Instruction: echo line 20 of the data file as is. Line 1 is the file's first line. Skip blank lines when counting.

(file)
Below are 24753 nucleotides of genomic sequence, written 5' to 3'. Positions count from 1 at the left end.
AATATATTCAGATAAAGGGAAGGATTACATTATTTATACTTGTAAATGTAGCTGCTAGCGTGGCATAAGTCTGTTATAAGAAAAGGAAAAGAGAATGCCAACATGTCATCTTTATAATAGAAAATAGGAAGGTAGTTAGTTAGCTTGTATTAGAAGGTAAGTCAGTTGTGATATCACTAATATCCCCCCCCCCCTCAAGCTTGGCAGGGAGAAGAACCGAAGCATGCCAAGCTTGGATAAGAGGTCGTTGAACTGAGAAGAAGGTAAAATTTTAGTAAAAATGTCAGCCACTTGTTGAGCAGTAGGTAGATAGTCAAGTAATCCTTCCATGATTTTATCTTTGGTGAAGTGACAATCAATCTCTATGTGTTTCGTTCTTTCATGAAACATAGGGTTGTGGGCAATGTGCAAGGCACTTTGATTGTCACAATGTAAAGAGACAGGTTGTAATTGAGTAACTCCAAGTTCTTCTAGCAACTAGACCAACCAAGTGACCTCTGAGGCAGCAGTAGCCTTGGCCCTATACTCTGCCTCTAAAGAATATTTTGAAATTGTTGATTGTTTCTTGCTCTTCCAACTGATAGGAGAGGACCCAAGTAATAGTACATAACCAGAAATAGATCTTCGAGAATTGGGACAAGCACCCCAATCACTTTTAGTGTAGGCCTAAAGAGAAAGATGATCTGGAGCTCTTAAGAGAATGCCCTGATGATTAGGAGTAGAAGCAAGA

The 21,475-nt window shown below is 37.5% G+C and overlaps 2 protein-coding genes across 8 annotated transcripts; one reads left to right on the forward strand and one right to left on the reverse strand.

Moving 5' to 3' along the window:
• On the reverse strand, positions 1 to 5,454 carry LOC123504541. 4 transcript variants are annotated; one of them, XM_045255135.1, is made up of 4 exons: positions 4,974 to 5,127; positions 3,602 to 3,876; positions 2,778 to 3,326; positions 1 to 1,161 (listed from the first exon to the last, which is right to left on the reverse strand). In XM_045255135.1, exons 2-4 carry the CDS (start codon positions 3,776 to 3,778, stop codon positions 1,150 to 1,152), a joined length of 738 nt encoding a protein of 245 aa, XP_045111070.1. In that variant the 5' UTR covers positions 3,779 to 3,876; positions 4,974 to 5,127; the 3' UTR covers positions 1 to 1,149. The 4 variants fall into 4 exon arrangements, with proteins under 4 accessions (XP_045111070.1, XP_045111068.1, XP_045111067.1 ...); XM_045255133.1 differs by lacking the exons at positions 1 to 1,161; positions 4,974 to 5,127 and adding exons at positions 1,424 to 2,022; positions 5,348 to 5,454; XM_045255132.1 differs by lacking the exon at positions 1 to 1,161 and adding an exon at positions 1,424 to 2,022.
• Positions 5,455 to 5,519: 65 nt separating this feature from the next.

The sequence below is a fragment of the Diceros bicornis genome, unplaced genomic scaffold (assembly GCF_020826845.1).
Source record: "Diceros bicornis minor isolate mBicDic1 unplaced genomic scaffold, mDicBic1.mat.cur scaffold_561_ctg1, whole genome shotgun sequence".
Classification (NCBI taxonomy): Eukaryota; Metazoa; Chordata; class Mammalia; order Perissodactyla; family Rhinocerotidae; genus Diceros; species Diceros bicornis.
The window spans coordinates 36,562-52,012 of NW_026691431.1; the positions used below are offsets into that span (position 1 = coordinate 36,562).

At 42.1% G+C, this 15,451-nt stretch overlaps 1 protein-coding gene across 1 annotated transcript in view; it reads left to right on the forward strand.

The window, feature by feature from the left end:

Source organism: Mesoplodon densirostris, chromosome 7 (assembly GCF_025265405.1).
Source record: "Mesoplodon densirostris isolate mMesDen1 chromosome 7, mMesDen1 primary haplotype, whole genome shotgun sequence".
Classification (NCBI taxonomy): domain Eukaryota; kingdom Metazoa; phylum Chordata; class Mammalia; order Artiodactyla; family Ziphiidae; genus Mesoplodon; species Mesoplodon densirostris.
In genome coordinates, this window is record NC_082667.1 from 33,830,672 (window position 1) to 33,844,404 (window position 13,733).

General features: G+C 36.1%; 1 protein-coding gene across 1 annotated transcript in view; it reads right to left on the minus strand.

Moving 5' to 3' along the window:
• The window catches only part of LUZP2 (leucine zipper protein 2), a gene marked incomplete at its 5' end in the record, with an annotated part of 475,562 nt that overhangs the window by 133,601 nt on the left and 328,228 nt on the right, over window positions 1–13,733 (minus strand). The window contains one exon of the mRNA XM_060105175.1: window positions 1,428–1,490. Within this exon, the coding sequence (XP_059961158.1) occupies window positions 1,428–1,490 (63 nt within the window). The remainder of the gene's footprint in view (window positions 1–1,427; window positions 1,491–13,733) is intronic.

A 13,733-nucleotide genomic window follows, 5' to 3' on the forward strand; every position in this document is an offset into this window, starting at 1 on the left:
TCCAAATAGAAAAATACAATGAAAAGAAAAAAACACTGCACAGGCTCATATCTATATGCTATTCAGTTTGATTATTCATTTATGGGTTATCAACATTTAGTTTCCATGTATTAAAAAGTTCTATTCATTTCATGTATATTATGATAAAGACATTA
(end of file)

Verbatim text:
A 13,733-nucleotide genomic window follows, 5' to 3' on the forward strand; every position in this document is an offset into this window, starting at 1 on the left: